For most of this century, the visual arts of African-Americans were relegated to the sidelines of mainstream exhibition and criticism. While cultural critics acknowledged the African-American contribution in music and, to a lesser extent, literature -- the blues, jazz and its popular offshoots and the literary flowering of the Harlem Renaissance -- until recently the large and important body of African-American painting, sculpture, photography and printmaking has remained virtually invisible to most white Americans.
That invisibility has begun to be lifted as a result of important exhibitions of African-American art since the 1970s and 1980s, including groundbreaking studies by painter and University of Maryland, College Park scholar David Driscoll, whose books and traveling exhibitions refocused critical and popular attention on these long-neglected works.
The most recent efforts have involved the vital issues of preservation and conservation of African-American artworks, many of which suffered serious physical deterioration over the years. Those efforts are the centerpiece of "To Conserve a Legacy: African American Art from Historically Black Colleges and Universities," a landmark exhibition that opened yesterday at the Corcoran Gallery of Art in Washington.
Presenting an extraordinary selection of American paintings, prints, drawings, photographs and sculpture, the exhibition features works by Aaron Douglas, Arthur Dove, Lois Mailou Jones, Jacob Lawrence, Georgia O'Keeffe and Alfred Steiglitz, among others.
The exhibition is the result of a joint project organized by the Addison Gallery of American Art and the Studio Museum of Harlem to conserve, document and present more than 150 works of art collected by the nation's historically black colleges and universities.
Historically, the marginalization of African-American visual arts has been part and parcel of America's cultural racism that denied human dignity as well as equal legal status to Americans of African descent.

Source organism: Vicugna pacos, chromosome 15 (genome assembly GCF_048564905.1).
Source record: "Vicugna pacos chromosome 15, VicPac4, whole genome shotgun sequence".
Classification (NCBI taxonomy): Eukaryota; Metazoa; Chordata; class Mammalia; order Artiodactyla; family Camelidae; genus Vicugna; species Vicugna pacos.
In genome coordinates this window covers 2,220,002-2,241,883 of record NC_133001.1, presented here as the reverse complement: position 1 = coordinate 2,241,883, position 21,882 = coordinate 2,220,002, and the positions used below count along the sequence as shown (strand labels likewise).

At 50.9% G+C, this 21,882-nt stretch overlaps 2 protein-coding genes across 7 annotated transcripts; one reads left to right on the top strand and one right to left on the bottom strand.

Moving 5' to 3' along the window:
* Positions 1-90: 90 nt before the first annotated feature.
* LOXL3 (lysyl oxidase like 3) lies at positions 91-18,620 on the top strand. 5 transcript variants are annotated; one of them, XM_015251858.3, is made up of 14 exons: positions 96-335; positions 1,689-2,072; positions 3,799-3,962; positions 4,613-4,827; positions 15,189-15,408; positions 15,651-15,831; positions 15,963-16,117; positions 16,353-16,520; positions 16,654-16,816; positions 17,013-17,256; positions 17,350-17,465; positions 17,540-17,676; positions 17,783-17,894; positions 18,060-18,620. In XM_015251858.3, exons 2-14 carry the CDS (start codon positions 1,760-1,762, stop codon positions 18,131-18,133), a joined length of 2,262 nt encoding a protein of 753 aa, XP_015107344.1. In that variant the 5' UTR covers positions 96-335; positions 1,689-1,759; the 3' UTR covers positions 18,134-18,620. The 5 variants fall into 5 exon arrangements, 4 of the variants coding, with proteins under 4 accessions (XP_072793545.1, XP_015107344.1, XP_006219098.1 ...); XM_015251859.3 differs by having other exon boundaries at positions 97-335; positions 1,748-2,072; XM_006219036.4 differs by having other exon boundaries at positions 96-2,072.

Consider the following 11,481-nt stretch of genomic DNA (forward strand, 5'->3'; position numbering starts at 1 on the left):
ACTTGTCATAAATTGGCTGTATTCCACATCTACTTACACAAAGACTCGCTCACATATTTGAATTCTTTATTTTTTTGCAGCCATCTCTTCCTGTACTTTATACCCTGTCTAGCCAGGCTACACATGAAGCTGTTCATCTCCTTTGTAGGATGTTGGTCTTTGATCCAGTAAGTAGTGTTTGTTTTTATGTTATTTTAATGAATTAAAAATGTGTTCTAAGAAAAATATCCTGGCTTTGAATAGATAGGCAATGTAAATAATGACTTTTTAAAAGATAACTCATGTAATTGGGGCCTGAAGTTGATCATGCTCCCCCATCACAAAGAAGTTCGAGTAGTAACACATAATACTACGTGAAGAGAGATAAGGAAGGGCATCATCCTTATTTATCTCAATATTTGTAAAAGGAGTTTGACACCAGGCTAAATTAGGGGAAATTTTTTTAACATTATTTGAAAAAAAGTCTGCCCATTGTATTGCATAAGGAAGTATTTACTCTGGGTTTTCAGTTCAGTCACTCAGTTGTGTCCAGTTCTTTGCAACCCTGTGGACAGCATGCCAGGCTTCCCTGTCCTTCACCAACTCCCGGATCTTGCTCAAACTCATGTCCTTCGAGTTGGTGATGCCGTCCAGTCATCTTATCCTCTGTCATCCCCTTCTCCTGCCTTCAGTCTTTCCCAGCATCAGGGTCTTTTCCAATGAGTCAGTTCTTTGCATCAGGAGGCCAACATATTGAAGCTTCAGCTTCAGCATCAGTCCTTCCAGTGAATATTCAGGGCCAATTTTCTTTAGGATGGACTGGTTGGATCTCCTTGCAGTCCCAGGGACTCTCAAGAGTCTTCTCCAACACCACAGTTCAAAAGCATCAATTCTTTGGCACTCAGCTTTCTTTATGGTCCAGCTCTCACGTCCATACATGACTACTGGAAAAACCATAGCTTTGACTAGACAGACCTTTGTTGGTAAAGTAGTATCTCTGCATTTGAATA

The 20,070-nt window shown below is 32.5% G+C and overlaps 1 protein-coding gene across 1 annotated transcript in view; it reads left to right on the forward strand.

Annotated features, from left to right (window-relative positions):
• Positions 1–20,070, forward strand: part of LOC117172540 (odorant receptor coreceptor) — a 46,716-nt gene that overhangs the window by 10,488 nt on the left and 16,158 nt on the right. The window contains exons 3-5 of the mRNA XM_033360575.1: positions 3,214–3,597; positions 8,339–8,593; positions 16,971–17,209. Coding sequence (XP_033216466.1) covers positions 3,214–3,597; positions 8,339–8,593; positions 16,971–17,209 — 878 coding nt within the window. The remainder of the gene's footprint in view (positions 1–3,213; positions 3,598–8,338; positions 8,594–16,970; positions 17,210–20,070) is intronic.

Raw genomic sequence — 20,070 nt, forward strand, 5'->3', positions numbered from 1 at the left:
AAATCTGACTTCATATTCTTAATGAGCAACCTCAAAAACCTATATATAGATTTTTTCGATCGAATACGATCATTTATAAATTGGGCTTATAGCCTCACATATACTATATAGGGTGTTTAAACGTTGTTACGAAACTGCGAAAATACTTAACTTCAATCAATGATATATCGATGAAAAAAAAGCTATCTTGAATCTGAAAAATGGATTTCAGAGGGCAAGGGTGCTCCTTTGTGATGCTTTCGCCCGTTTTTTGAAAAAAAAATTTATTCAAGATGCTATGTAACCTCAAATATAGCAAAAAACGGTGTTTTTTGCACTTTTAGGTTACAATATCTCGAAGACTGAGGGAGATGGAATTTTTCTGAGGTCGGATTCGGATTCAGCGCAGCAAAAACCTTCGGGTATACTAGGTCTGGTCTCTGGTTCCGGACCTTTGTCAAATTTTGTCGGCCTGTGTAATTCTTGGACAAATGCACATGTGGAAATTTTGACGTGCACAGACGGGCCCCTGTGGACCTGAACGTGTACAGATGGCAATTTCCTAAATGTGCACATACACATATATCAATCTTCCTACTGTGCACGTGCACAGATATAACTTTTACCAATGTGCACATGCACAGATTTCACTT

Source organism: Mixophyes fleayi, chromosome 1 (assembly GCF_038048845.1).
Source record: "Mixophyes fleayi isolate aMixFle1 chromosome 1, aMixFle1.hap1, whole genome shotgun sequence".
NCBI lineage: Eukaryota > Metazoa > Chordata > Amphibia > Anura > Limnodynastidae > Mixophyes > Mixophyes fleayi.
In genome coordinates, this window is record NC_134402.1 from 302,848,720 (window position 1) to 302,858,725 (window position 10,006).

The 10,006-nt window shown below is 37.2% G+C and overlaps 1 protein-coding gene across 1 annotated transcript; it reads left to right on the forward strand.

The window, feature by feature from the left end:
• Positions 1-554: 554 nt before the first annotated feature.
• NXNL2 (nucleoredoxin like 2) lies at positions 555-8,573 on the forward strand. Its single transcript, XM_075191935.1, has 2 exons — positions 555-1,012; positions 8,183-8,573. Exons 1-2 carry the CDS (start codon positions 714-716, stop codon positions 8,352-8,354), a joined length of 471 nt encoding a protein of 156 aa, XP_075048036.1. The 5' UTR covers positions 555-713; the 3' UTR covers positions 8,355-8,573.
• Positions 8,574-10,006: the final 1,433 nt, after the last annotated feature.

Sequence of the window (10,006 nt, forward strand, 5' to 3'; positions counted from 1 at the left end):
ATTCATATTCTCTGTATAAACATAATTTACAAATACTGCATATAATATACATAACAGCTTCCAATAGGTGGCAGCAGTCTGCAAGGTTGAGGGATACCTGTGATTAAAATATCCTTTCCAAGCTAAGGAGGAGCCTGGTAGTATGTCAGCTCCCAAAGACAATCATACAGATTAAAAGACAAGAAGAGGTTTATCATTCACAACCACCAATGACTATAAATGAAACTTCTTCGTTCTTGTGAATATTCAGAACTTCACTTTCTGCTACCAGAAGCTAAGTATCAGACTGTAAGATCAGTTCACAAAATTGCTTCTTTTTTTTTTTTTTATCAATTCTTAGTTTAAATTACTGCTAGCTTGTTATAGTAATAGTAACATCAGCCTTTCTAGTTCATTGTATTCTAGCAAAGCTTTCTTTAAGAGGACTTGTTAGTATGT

African-American art has been since its inception a protest against the dehumanization of African peoples that served to justify first slavery and later the humiliating second-class status black Americans were forced to endure well into the second half of the present century.
The dehumanization of African people was endemic to white-constructed images of black people throughout the 19th and early 20th centuries. Through drawings, photographs, motion pictures and advertising, these ubiquitous images were as embedded in the visual culture of white America as were commercial brand names and the faces of Hollywood film stars.
In this visual landscape, African-Americans were portrayed as, at best, comically incompetent figures incapable of shaping their own destiny. At worst, they were depicted as threatening, half-savage creatures from whom society had to be protected by the most aggressive, violent means.
From the beginning, African-American visual artists sought to counter these racist stereotypes and the culturally sanctioned images through which they were purveyed.
During the era of Reconstruction after the Civil War, gifted painters such as Henry Ossawa Tanner and Robert S. Duncanson produced hundreds of pictures in which African-Americans were portrayed as fully human beings with complex emotional and intellectual lives every bit equal to those of whites.
Such images were first collected by the schools established for freed slaves that would evolve into today's black colleges and universities.
The first major, publicly accessible collection of African-American art was housed at the museum of the Hampton Institute, now Hampton University, in Hampton, Va., founded in 1868 specifically to educate former slaves and free blacks.
Other collections were established at Clark University in Atlanta (now Clark Atlanta University), at Tennesee's Fisk University, at Tuskegee Institute in Tuskegee, Ala., at North Carolina Central University in Durham and at Howard University in Washington.
The great migration of blacks from the rural South to the urban, industrial North that began around the turn of the century provided a powerful stimulus to black artists' and writers' efforts to reclaim black control over images of African-Americans.
The Harlem Renaissance witnessed a great flowering of African-American arts as millions of new immigrants to the city sought expression in images of their conditions of life in the urban North.
The city represented not only economic opportunity and freedom from the rigid racial constrictions of the South, but also the possibility of new forms of artistic and cultural expression and the forging of a new identity -- aspirations summed up in the phrase the "New Negro," coined by the writer Alain Locke to express the migrant's desire to reclaim control over the way they were portrayed to the larger society.